Local tetanus

Local tetanus is an uncommon form of the disease, in which people have persistent contraction of muscles in the same anatomic area as the injury. The contractions may persist for many weeks before gradually subsiding. Local tetanus is generally milder; only about 1% of cases are fatal, but it may precede the onset of generalized tetanus.{{Citation needed|date=September 2012}}

Cephalic tetanus

Cephalic tetanus is the rarest form of the disease (0.9–3% of cases)JOURNAL, Doshi A, Warrell C, Dahdaleh D, Kullmann D, Just a graze? Cephalic tetanus presenting as a stroke mimic, Pract Neurol, 14, 1, 39–41, February 2014, 24052566, 10.1136/practneurol-2013-000541, and is limited to muscles and nerves in the head.JOURNAL, Del Pilar Morales E, Bertrán Pasarell J, Cardona Rodriguez Z, Almodovar Mercado JC, Figueroa Navarro A, Cephalic tetanus following penetrating eye trauma: a case report, Bol Asoc Med P R, 106, 2, 25–9, 2014, 25065047, It usually occurs after trauma to the head area, including skull fracture,JOURNAL, Adeleye, A. O., Azeez, A. L., October 2012, Fatal tetanus complicating an untreated mild open head injury: a case-illustrated review of cephalic tetanus, Surg Infect (Larchmt), 13, 5, 317–20, 10.1089/sur.2011.023, 23039234, laceration, eye injury, dental extraction,JOURNAL, Ajayi E, Obimakinde O, Cephalic tetanus following tooth extraction in a Nigerian woman, J Neurosci Rural Pract, 2, 2, 201–2, July 2011, 21897694, 3159367, 10.4103/0976-3147.83597, and otitis media,JOURNAL, Ugwu GI, Okolugbo NE, Otogenic tetanus: case series, West Afr J Med, 31, 4, 277–9, 2012, 23468033, but it has been observed from injuries to other parts of the body.JOURNAL, Kwon JC, Park Y, Han ZA, Song JE, Park HS, Trismus in cephalic tetanus from a foot injury, Korean J. Intern. Med., 28, 1, 121, January 2013, 23346010, 3543954, 10.3904/kjim.2013.28.1.121, Paralysis of the facial nerve is most frequently implicated, which may cause lockjaw, facial palsy, or ptosis, but other cranial nerves can also be affected.JOURNAL, Seo DH, Cho DK, Kwon HC, Kim TU, A case of cephalic tetanus with unilateral ptosis and facial palsy, Ann Rehabil Med, 36, 1, 167–70, February 2012, 22506253, 3309317, 10.5535/arm.2012.36.1.167, Cephalic tetanus may progress to a more generalized form of the disease. Due to its rarity, clinicians may be unfamiliar with the clinical presentation and may not suspect tetanus as the illness. Treatment can be complicated as symptoms may be concurrent with the initial injury that caused the infection. Cephalic tetanus is more likely than other forms of tetanus to be fatal, with the progression to generalized tetanus carrying a 15–30% case fatality rate.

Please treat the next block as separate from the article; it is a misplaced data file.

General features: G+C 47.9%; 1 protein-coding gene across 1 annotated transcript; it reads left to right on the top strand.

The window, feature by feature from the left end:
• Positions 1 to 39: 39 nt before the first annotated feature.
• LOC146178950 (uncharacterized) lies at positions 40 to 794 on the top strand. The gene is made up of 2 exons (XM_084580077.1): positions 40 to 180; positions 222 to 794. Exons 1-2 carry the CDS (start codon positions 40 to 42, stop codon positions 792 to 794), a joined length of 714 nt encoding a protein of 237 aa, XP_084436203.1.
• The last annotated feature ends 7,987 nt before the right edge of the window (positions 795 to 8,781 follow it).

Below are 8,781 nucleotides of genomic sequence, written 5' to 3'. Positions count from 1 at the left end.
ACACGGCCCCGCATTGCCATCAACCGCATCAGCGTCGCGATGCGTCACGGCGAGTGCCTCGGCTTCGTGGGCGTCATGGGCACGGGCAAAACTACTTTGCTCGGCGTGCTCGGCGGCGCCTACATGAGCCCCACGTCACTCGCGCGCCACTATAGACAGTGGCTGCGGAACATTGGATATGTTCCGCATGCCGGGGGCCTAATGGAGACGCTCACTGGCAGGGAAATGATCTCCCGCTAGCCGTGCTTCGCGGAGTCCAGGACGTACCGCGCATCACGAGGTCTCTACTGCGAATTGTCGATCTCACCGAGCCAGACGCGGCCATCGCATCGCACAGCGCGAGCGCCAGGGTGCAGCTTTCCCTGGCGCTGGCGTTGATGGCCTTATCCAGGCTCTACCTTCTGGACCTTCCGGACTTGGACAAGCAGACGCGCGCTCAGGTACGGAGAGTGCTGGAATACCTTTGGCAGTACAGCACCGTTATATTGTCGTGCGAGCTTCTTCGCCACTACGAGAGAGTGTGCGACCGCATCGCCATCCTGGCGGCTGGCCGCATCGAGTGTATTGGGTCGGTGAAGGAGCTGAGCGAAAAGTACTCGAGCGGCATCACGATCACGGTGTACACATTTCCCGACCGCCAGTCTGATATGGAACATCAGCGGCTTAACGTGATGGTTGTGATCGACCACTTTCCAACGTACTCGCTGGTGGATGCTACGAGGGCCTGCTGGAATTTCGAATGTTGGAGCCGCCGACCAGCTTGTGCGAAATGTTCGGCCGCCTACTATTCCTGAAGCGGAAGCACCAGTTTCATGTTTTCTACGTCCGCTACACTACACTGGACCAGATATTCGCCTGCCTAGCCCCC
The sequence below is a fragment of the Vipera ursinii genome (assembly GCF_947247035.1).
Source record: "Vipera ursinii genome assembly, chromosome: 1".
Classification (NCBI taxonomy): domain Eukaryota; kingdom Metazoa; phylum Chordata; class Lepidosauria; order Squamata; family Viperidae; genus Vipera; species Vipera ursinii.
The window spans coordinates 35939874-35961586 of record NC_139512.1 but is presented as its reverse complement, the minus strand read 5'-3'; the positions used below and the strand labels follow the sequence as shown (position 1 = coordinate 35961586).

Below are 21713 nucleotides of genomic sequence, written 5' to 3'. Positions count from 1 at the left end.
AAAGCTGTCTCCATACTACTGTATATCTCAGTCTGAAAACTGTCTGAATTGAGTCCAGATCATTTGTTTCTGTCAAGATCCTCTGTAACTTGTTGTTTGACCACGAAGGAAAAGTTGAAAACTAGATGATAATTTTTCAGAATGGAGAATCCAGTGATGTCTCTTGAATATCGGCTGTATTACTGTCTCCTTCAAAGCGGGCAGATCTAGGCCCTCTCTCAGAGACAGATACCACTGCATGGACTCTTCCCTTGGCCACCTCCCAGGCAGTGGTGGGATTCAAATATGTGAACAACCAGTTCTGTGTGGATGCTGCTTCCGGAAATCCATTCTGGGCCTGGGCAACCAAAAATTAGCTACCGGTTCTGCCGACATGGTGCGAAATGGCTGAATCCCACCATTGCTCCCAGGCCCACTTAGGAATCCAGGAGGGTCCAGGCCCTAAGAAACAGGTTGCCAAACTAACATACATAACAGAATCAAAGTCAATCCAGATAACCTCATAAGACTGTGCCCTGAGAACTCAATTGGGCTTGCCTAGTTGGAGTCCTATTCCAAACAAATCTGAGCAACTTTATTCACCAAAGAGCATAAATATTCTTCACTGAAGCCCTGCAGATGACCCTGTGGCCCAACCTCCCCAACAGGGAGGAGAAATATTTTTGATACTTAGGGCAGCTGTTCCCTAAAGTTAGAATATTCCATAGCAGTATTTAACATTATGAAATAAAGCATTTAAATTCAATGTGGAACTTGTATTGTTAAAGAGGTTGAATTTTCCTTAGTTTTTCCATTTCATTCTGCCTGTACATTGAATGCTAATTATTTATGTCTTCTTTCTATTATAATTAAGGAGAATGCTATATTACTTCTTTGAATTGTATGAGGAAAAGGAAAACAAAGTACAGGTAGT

Cause